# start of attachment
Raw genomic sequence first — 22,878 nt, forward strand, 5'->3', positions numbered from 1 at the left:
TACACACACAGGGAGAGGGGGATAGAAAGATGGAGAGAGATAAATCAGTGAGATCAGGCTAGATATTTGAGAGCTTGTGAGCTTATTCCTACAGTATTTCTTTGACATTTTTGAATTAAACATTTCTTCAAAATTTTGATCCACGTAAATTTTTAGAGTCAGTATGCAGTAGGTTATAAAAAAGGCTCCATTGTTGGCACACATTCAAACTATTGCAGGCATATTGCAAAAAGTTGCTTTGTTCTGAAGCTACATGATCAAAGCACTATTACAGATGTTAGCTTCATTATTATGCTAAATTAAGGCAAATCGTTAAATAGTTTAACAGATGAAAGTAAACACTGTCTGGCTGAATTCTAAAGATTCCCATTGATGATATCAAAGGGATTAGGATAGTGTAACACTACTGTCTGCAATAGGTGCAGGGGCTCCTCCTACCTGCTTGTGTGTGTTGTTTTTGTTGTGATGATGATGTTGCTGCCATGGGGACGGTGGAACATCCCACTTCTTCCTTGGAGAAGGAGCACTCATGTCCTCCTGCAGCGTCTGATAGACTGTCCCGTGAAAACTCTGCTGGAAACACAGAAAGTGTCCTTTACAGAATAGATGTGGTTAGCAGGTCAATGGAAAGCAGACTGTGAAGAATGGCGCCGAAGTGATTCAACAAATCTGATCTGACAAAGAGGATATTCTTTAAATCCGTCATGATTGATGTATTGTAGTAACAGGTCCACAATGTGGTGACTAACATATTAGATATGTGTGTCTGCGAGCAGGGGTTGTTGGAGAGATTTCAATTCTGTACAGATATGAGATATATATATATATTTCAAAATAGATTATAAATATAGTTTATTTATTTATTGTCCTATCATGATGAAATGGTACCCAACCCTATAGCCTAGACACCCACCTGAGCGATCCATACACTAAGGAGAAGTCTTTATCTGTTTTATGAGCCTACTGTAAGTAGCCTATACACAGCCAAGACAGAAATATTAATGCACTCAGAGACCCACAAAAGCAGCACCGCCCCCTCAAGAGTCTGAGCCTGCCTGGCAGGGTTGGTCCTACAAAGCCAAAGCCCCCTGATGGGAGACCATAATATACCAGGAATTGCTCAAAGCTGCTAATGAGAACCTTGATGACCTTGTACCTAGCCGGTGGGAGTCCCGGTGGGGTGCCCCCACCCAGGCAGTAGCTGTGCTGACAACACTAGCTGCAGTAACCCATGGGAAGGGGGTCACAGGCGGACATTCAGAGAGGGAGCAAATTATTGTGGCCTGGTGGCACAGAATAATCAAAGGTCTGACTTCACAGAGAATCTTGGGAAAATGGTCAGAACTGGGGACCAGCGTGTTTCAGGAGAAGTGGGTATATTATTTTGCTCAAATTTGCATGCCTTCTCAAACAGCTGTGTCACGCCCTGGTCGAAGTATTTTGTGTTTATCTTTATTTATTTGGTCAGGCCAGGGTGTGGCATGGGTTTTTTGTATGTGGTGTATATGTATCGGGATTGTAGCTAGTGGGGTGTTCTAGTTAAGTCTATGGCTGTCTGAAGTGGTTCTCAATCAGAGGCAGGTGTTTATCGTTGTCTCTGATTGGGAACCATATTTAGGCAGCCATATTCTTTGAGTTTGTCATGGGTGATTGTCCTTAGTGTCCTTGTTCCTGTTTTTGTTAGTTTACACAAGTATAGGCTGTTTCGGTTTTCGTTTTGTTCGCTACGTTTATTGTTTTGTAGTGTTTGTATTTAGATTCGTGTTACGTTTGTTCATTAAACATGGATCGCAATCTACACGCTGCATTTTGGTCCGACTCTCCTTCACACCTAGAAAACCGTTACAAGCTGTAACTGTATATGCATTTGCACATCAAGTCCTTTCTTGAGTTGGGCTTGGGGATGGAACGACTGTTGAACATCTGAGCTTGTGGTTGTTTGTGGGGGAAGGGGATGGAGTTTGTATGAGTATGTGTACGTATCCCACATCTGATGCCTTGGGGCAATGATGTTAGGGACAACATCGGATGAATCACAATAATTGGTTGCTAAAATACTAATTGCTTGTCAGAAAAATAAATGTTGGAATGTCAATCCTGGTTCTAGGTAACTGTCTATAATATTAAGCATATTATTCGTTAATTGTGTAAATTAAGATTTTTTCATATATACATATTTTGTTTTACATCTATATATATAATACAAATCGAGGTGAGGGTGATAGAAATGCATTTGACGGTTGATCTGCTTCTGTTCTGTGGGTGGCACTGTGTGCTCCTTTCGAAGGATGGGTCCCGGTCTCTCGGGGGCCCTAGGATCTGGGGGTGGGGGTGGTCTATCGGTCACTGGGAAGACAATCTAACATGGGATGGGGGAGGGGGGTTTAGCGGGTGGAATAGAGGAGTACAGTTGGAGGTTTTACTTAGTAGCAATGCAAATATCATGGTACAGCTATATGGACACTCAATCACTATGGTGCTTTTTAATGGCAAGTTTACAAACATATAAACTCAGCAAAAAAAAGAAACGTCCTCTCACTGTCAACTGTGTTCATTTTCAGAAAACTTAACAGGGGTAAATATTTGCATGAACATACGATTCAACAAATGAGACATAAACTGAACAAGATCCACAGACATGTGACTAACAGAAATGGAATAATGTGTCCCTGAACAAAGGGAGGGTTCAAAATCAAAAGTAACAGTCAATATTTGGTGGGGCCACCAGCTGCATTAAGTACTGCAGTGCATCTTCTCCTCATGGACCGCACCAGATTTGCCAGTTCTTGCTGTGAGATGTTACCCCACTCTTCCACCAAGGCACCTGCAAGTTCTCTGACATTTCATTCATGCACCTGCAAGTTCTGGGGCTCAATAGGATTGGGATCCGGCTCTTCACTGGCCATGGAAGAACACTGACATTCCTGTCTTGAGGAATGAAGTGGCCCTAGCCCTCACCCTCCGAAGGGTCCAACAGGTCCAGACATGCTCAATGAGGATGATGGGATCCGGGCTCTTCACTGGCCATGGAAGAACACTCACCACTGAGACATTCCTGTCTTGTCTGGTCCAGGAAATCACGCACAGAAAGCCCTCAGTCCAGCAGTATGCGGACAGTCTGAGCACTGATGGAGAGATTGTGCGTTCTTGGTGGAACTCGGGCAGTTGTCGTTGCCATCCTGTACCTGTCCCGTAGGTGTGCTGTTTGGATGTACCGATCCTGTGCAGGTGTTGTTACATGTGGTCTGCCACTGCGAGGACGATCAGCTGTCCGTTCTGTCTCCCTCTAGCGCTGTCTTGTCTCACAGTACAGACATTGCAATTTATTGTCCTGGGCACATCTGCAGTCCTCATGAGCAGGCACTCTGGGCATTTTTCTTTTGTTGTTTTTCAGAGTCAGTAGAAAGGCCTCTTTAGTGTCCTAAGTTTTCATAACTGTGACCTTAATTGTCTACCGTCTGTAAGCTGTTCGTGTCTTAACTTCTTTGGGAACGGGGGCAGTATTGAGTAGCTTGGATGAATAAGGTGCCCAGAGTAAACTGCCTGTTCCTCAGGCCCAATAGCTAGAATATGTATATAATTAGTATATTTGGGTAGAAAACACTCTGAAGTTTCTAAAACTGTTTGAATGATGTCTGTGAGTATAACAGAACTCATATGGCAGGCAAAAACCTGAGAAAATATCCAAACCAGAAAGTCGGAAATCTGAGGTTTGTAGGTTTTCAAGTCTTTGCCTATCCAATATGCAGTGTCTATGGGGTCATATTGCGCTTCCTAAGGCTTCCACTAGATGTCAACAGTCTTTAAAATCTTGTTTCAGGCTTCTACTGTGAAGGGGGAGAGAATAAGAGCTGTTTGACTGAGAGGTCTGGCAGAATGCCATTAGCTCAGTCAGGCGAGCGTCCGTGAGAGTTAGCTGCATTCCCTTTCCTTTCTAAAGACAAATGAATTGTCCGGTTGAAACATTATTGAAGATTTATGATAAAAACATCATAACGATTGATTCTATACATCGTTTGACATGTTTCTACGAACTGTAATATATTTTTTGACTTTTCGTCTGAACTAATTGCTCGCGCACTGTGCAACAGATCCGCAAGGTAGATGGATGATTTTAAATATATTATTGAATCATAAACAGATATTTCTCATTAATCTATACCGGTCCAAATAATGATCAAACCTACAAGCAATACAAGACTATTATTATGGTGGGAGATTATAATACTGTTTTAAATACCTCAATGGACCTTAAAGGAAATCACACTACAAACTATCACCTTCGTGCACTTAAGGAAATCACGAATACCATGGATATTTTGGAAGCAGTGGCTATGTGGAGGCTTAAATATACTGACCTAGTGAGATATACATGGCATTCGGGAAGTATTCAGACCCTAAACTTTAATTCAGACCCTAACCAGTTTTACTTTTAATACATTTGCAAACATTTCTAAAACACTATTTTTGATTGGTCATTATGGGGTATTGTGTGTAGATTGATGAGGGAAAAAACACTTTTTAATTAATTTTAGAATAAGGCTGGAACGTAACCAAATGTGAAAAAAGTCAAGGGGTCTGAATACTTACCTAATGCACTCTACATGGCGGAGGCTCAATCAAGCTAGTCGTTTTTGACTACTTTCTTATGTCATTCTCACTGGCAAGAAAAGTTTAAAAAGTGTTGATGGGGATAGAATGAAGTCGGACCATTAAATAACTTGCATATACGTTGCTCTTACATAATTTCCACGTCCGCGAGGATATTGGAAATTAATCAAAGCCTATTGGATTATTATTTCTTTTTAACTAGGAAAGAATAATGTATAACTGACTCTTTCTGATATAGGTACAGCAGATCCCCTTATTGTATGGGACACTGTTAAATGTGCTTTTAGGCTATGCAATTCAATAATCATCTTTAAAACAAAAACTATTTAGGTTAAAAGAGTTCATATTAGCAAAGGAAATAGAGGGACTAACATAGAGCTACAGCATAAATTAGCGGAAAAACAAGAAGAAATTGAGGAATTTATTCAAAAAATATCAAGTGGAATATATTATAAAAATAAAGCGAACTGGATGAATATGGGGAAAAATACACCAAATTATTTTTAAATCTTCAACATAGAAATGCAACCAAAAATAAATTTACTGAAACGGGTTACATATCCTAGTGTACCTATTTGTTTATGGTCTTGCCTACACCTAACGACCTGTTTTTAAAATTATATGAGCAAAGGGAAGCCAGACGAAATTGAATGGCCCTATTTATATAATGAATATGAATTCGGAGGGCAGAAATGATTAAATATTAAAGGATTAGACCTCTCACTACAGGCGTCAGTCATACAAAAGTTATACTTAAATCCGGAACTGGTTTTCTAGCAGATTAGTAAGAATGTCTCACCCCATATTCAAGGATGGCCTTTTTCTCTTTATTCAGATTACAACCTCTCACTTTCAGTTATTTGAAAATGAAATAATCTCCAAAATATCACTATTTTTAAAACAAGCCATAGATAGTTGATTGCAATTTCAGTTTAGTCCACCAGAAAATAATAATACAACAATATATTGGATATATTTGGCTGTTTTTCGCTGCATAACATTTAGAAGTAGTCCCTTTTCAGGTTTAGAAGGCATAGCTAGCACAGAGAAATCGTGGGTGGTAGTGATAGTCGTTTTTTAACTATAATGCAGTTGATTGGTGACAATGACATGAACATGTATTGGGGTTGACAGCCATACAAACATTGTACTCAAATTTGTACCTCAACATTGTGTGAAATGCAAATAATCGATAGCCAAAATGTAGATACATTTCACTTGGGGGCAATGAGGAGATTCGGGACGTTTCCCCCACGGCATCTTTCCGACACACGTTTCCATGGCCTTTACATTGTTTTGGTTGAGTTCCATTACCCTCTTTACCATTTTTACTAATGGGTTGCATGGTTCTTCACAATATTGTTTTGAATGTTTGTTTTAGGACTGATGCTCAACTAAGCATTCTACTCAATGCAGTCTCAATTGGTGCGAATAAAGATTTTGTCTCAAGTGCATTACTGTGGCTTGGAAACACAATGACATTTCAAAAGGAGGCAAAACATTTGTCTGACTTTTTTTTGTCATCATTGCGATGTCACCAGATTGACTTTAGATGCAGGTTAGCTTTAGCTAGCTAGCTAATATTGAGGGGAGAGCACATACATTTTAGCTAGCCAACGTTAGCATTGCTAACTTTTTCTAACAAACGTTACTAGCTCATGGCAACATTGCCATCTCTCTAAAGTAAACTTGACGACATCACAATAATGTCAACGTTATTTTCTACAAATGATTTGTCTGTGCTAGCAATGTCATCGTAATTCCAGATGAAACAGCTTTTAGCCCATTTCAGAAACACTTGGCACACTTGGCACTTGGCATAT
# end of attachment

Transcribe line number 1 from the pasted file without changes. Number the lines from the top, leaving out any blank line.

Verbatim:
Raw genomic sequence first — 22,878 nt, forward strand, 5'->3', positions numbered from 1 at the left: